updated: 3/23/2019

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ʻŌlelo Noʻeau - Concordance


1. s. U, ooze or milk, and ahi, fire, that is, smoke. A cloud; a vaporous appearance. see uwahi. NOTE.—Uahi is undoubtedly the better orthography.
2. nvs.
  • smoke; smoked;
  • dustlike, spraylike; dust, spray, wisps.


943He uahi ʻai pū nō ko ʻŌlaʻa kini.Smoke that is also eaten by those of ʻŌlaʻa.
 [In ancient times, birdcatchers went to the forest of ʻŌlaʻa (then known as Laʻa) to ply their trade. Crude shelters were built for sleeping and cooking, and meals were often eaten beside a smoky fire. So anyone who shares a meal by a smoky fire is said to eat smoke like the people of ʻŌlaʻa.]
1259Ipu paʻu lena i ka uahi.Soot containers yellowed by smoke.
 [A term of contempt applied to the kauā of Kaupō, Maui.]
1334Ka iʻa hei i ka uahi.The fish caught by smoke.
 [Birds caught at night with a net after being attracted by a bonfire.]
1380Ka iʻa uahi a holo i ka pali.The fish pursued by running after them on the hills.
1381Ka iʻa uahi nui o ka ʻāina; o ka iʻa ma luna, o ka ʻai ma lalo.The many smoky fish of the land; with the fish ahove and the vegetable food beneath.
 [This refers not to any particular fish or meat but to anything that is cooked in an imu. When lighted, the imu is smoky until the stones redden and the wood is reduced to coals.]
1387Kaiehu ʻia a pulu ka puka uahi.The sea tosses up the sprays, wetting the smokestack.
 [Said of a towering rage.]
1439Kālele ka uahi o Puʻuloa.The smoke of Puuloa leans over.
 [Said in amusement of one who leans over, intent on his work.]
1697Ke hina ke uahi ma kahi ʻaoʻao he mea mākole ko ia ʻaoʻao.When the smoke falls on one side, someone on that side will feel a smarting of the eyes.
 [Where strong words fall, feelings are hurt.]
1824Kokolo ka uahi o Kula, he Kēhau.The smoke of Kula creeps along when the Kēhau breeze blows.
 [Where there is smoke there is fire.]
1896Kū ka uahi o Papio.Up rose the smoke of Papio.
 [Off she went! The Papio was a boat; rising smoke indicated that she was departing.]
1968Lehu ke poʻo i ka uahi o ka hoʻoilo.The head turns ash gray in the smoke of winter.
 [Said of one who remains indoors constantly during the windy, rainy month of Welehu, huddled by a fireplace for warmth. Later applied to one who prefers being indoors.]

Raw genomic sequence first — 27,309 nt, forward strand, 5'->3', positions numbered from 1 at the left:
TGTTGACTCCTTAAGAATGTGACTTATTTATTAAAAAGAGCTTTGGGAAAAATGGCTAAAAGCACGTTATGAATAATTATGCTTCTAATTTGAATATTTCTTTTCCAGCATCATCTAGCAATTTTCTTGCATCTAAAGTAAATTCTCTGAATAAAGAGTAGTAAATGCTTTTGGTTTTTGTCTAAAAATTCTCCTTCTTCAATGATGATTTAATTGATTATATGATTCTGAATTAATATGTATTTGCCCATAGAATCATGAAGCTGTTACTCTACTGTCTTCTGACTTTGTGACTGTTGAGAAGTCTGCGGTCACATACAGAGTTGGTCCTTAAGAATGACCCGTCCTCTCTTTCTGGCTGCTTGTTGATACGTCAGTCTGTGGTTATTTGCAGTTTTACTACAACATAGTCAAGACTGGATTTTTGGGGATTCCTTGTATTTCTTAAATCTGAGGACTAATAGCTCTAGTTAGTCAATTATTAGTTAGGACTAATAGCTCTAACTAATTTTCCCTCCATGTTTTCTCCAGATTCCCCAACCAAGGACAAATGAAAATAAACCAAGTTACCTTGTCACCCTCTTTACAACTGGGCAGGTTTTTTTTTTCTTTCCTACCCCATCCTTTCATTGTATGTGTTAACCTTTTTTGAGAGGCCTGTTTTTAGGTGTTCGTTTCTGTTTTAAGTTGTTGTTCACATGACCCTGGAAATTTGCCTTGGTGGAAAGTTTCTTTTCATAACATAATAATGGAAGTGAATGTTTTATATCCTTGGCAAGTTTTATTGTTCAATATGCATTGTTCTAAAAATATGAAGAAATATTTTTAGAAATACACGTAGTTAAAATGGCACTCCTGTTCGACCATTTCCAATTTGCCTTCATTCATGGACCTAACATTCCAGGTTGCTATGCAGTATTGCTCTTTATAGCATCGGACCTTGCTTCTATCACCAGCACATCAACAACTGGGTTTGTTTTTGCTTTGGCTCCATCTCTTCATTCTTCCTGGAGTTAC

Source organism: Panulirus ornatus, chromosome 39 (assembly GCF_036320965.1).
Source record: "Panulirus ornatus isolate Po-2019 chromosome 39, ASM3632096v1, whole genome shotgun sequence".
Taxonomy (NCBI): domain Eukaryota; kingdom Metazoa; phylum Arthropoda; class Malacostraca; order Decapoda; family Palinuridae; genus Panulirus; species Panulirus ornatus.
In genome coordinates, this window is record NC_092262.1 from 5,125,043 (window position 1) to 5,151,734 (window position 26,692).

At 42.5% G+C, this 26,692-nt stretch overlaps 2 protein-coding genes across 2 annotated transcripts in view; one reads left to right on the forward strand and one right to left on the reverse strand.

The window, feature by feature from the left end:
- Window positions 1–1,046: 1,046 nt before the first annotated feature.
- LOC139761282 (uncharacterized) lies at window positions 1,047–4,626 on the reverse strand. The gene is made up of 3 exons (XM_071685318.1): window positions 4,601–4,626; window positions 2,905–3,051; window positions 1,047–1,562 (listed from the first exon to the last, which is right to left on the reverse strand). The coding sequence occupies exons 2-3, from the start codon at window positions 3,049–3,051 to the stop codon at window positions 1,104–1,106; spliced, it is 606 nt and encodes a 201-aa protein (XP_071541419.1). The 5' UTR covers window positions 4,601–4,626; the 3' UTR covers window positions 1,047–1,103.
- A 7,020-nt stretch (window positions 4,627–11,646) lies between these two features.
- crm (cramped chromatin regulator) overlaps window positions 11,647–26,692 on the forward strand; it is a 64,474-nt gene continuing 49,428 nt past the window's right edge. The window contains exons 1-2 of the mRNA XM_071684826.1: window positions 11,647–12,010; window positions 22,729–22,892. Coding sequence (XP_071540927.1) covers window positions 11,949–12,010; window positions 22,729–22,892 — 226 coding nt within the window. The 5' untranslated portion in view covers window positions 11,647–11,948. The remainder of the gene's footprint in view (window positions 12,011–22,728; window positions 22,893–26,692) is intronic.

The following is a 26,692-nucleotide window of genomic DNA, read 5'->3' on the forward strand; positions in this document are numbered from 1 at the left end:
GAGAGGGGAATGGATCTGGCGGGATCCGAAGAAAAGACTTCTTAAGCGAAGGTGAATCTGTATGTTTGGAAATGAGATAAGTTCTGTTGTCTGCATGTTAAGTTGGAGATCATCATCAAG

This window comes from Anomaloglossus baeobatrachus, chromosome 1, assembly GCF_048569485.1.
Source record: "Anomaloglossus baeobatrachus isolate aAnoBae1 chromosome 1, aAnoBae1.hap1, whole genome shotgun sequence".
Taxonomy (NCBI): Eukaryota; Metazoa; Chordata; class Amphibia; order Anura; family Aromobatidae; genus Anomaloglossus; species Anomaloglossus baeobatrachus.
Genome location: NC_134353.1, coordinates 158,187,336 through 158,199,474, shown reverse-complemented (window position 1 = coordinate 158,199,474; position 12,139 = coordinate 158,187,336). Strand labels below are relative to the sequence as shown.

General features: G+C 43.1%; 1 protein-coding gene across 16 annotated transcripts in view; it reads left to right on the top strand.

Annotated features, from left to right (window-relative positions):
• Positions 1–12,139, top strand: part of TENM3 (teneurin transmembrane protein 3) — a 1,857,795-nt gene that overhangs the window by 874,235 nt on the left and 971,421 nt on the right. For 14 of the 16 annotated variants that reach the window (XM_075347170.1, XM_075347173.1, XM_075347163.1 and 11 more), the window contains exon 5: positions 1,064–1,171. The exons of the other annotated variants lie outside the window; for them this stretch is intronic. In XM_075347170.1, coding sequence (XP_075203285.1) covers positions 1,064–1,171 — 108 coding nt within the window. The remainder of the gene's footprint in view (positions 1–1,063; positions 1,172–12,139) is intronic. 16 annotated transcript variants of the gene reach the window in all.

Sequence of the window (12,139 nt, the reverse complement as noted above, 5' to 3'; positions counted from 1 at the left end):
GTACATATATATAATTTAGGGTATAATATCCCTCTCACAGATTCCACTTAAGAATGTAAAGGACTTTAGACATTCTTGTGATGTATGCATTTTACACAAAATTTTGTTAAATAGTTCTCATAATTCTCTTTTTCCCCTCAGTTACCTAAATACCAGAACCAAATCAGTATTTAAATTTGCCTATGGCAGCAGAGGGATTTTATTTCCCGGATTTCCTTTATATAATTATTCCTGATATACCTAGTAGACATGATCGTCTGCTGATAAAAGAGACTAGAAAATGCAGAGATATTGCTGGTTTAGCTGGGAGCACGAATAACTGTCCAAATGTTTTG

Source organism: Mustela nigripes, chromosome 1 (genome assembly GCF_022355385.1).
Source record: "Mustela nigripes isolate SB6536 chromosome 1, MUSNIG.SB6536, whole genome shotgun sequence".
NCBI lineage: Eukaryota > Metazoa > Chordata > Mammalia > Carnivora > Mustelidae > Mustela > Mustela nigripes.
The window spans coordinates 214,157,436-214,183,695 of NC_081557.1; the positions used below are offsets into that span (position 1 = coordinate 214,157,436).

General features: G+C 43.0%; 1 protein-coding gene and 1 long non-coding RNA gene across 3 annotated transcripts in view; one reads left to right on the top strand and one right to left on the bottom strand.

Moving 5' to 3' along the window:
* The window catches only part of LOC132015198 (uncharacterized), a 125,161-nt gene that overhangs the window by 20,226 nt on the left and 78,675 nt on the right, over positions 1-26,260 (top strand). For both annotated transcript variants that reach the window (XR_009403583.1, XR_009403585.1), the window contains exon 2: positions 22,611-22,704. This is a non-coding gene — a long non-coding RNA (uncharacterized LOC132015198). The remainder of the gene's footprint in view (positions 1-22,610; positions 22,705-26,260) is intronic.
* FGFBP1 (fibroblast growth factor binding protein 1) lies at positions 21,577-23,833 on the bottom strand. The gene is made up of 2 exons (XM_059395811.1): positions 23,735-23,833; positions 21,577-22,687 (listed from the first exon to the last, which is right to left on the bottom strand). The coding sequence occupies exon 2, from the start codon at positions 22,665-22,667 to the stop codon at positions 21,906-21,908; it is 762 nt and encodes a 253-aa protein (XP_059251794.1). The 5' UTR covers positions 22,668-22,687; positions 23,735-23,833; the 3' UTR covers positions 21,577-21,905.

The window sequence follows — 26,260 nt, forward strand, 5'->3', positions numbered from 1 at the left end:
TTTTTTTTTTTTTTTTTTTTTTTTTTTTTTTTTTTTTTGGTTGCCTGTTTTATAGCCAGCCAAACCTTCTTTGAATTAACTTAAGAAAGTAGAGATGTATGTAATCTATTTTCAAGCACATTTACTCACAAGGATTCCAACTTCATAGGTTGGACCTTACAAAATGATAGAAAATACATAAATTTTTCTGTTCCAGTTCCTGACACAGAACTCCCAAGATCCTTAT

2091Ma kahi o ka makani e pā ai, ma laila ka uahi e hina ai.Where the wind blows, there the smoke falls.
 [Where the chief commands, the subjects go.]
2141Ma ʻō, ma ʻō ka uahi; mākole, mākole ma ʻaneʻi.Yonder, yonder the smoke; here, over here, the infamed eyes.
 [Said of a person who takes a part against another and after winning, comes around to express friendship and sympathy.]
2170Moe kokolo ka uahi o Kula, he Hau.The smoke of Kula traveled low and swift, borne by the Hau wind.
 [Said of one who is swift in movement. Also, in love and war much depends on swiftness and subtlety.]
2329Noho pū i ka uahi pōhina.Sat together in the gray smoke.
 [Said of a teacher and pupils who sat about a smoky fire at night.]
2396ʻO Kaʻaona ka pua i ka uahi o ka hoʻoilo, a ulu māhiehie.In Kaʻaona [is used] the dart that has rested in the smoke during the rainy months until it acquires beauty.
 [Said of the month Kaʻaona, when the young people bring out their darts for games. These darts had reddened in the smoke of the fireplaces during the wet months. With rubbing and polishing they acquired a beautiful sheen.]
2480Ola i ka ʻai uahi ʻole o ke kini o Mānā.The inhahitants of Mānā live on food cooked without smoking.
 [Said of the people of Mānā, Kauaʻi, who in ancient days did very little poi-making, except in a place like Kolo, where taro was grown. The majority of the inhabitants were fishermen and gourd cultivators whose products were traded with other inhabitants of the island, even as far as Kalalau. Because all the taro cooking and poi-making was done elsewhere, the people of Mānā were said to live on “smokeless food.”]
2549ʻO Welehu ka malama, lehu nui Welehu is the month; sooty is the head in the smoke of winter.
 [Said of Welehu, the most rainy of all the wet months, when the fireplace is kept going to give warmth to the house.]
2693Pua aʻela ka uahi o ka moe.The smoke seen in the dream now rises.
 [The trouble of which we were forewarned is here.]
2697Pua ka uahi he ahi ko lalo.Where smoke rises there is fire below.
 [Where there are strong words the fire of wrath lies beneath.]
2698Pua ka uahi o kāʻeʻaʻeʻa moku o Hina.Up rose the smoke of the experts of the island of Hina.
 [Said of the quickness of the athletes of Molokaʻi — they were so fast that they smoked.]
2699Pua ka uahi o ko a uka, manaʻo ke ola o ko a kai.When the smoke [from the fires] of the upland dwellers rises, the shore dwellers think of life.
 [Shore dwellers depended on the uplanders for poi.]
2700Pua ka uahi o Manuokekula.The smoke of Manuokekula rose.
 [Said when one goes off with all speed. Manuokekula was a steamer in olden days; smoke was seen from her stack as she departed.]
2926Wehe ʻo Uahi.Uahi went off.
 [Said of one who is quickly gone from sight, like the smoke (Uahi) from the stack of a fast-moving ship.]

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